The case began not in St. Louis, but in either the small Washington, D.C. suburb of Cottage City, Maryland or Mount Rainer. There seems to be some debate about this because there have been a couple of different houses that have been identified as the home in question. As most readers already know, what has come to be known as the "St. Louis Exorcism Case" would go on to inspire William Peter Blatty's 1971 best-selling book and the movie based on it, The Exorcist. In the novel, a young girl is possessed by a demon and is subjected to an exorcism by Catholic priests. In the true story though, the subject of the alleged possession was not a girl but a boy who has been identified in various accounts as "Roland" or "Robbie Doe". Robbie (as we will call him here) was born in 1935 and grew up in this area. He was the only child of a dysfunctional family and had a troubled childhood.
AFTER THE EXORCISM…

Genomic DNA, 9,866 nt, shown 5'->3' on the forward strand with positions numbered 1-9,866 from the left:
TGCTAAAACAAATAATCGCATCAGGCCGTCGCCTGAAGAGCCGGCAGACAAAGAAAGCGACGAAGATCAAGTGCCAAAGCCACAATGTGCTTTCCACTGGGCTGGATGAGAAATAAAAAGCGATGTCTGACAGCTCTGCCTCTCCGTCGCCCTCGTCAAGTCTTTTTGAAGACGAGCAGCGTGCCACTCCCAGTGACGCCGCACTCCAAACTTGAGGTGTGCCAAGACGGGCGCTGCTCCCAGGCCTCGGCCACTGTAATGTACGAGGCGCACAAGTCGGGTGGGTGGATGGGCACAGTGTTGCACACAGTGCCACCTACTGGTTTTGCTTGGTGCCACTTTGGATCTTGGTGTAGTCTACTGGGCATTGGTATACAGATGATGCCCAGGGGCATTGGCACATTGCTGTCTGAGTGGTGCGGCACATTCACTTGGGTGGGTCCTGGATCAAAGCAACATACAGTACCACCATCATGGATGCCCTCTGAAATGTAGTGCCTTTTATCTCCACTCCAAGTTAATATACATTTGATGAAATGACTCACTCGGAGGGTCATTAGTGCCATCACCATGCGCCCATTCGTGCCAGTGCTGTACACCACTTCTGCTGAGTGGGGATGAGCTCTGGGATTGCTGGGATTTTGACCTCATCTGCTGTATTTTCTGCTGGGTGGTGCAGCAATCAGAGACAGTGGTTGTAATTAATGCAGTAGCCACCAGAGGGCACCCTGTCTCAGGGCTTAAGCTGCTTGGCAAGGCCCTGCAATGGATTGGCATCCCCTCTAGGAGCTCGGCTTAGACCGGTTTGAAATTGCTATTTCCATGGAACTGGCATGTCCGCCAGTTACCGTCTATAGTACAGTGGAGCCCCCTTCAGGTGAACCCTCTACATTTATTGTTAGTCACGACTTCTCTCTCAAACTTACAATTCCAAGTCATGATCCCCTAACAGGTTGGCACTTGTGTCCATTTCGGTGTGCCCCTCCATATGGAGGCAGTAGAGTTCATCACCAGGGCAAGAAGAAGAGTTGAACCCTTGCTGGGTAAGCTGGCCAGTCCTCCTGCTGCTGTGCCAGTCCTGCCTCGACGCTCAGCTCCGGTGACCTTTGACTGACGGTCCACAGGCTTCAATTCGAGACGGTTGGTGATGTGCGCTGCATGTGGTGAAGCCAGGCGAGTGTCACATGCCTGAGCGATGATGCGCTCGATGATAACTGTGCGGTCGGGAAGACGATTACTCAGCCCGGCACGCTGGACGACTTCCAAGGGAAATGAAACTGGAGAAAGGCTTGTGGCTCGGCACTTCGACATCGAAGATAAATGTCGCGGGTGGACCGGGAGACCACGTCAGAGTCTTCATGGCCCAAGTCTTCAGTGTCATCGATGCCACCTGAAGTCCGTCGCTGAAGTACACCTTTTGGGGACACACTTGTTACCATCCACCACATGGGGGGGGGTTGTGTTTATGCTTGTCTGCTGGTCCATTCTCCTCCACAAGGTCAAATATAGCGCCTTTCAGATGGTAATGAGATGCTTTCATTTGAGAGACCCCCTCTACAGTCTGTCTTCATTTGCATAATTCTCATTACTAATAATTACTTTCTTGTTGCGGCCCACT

Robbie left St. Louis with his parents 12 days later and returned to Maryland. He wrote to Father Bowdern in May 1949 and told him that he was happy and had a new dog. Robbie was a normal, typical American boy of the late 1940's. No matter whether you believe in demons or possession or not, most can agree that "something" very strange happened to him in 1949. If you believe that he faked the whole thing, then consider the trauma that he must have experienced when the joke went too far and he found himself subjected to an exorcism, which is certainly not a pleasant experience. If you believe that he was truly possessed, or even mentally ill, then we have to consider him a victim of an unexplainable horror. The only person who knew what really happened during that terrible winter and spring was Robbie himself and he never spoke about it again. Those who gently tried to prod his memory soon learned that he had only dim recollections of what had occurred anyway.
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